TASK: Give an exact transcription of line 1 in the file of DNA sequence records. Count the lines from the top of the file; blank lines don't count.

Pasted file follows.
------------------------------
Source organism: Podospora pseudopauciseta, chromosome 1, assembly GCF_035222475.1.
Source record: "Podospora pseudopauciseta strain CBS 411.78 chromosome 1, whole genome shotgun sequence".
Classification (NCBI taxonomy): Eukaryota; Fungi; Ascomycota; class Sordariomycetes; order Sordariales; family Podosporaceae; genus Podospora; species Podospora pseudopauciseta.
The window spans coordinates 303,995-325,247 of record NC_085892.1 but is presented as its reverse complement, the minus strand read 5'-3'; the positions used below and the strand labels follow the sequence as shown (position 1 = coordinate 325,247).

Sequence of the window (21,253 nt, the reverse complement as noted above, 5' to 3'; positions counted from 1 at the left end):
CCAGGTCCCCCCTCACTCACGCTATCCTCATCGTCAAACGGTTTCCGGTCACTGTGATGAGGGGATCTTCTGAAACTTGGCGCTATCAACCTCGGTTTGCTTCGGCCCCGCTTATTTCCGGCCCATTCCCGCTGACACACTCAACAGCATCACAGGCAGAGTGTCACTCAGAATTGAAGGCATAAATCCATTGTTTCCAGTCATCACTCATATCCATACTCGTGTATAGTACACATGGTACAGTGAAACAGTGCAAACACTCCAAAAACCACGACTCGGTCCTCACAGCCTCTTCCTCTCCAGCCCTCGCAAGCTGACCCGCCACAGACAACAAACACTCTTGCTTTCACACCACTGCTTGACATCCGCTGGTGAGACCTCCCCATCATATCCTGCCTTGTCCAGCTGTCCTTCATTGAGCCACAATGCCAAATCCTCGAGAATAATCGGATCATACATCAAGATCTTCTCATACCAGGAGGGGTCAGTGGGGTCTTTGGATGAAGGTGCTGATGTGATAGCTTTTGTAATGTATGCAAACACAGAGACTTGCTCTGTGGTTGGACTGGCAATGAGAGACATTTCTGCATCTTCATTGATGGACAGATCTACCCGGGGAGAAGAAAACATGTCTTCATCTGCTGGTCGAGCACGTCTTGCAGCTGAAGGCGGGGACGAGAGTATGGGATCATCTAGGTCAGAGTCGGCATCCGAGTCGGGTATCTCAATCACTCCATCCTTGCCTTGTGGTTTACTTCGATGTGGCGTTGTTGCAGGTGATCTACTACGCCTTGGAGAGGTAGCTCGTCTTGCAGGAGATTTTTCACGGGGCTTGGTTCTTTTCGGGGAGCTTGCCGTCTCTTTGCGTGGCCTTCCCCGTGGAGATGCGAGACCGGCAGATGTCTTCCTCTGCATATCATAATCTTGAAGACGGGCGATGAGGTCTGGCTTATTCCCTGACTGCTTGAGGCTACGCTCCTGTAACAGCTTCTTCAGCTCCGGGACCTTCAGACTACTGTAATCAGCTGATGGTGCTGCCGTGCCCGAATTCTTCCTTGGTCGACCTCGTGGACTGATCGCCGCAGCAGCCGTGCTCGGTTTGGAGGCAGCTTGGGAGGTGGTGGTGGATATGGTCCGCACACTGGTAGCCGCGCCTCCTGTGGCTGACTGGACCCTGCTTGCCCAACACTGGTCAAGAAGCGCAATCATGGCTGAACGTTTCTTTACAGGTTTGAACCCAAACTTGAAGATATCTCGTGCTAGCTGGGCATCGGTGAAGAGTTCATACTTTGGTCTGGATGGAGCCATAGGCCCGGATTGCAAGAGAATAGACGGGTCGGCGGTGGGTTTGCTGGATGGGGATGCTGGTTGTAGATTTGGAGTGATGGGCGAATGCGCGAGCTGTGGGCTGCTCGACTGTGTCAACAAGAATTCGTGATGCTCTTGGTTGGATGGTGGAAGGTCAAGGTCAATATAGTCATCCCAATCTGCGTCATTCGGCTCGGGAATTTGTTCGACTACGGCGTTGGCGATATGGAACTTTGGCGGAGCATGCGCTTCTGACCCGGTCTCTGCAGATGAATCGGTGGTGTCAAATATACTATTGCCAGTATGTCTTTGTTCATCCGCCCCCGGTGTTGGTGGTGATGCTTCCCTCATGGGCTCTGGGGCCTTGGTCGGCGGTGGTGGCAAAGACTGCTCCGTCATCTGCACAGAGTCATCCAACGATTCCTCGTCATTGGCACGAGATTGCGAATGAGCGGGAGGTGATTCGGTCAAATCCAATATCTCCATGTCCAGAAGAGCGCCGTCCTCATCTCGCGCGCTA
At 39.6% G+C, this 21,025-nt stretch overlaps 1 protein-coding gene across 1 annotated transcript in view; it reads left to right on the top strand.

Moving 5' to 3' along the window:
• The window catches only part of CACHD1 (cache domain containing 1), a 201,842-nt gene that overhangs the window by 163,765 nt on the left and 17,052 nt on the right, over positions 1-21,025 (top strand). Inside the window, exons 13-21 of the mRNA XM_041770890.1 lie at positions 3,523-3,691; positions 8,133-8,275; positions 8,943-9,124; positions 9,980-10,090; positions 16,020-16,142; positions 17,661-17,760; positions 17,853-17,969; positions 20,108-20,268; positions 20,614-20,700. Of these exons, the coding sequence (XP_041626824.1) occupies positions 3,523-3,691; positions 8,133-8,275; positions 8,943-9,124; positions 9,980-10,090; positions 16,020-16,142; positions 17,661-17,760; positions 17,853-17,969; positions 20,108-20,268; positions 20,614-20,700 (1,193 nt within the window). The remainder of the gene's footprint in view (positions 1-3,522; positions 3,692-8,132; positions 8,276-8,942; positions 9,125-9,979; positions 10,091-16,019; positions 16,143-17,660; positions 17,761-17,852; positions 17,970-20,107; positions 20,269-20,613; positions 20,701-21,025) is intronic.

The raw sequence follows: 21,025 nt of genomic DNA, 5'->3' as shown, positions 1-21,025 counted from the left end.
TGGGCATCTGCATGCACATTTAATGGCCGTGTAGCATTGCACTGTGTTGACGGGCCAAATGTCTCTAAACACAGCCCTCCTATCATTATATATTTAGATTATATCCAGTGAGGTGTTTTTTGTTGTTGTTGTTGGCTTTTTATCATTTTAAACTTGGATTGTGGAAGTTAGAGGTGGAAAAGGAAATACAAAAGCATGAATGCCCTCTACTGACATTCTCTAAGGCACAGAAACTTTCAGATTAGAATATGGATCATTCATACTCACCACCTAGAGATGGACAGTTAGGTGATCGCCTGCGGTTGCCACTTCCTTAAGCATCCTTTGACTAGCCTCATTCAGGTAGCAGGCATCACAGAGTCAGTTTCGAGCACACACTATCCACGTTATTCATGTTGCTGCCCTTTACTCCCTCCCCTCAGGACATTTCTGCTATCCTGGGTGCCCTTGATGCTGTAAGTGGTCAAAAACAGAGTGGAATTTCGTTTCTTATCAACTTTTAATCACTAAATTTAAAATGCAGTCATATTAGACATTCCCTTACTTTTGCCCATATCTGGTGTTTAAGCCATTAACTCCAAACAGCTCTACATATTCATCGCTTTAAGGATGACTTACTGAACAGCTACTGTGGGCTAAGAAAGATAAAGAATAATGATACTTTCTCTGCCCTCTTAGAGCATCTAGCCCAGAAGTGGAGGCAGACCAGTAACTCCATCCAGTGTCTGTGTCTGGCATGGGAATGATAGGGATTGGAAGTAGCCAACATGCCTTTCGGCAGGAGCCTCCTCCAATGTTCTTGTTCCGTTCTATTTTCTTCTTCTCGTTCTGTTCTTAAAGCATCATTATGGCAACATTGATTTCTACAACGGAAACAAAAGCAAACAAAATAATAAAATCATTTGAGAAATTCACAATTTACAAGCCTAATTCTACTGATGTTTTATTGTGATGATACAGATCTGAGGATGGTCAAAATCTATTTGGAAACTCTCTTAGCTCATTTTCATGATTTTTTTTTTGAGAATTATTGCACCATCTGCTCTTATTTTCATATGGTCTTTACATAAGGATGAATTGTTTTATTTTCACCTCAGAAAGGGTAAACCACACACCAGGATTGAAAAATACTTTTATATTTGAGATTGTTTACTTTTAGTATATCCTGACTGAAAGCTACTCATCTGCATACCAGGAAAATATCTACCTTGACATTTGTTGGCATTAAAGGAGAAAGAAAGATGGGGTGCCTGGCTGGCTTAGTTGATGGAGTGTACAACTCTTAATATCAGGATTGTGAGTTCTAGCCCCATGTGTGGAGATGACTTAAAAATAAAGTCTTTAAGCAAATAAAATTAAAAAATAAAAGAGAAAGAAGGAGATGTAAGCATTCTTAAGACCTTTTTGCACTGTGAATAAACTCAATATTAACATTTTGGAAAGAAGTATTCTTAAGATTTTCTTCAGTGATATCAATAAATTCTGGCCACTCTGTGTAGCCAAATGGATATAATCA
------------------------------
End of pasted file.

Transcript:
Source organism: Podospora pseudopauciseta, chromosome 1, assembly GCF_035222475.1.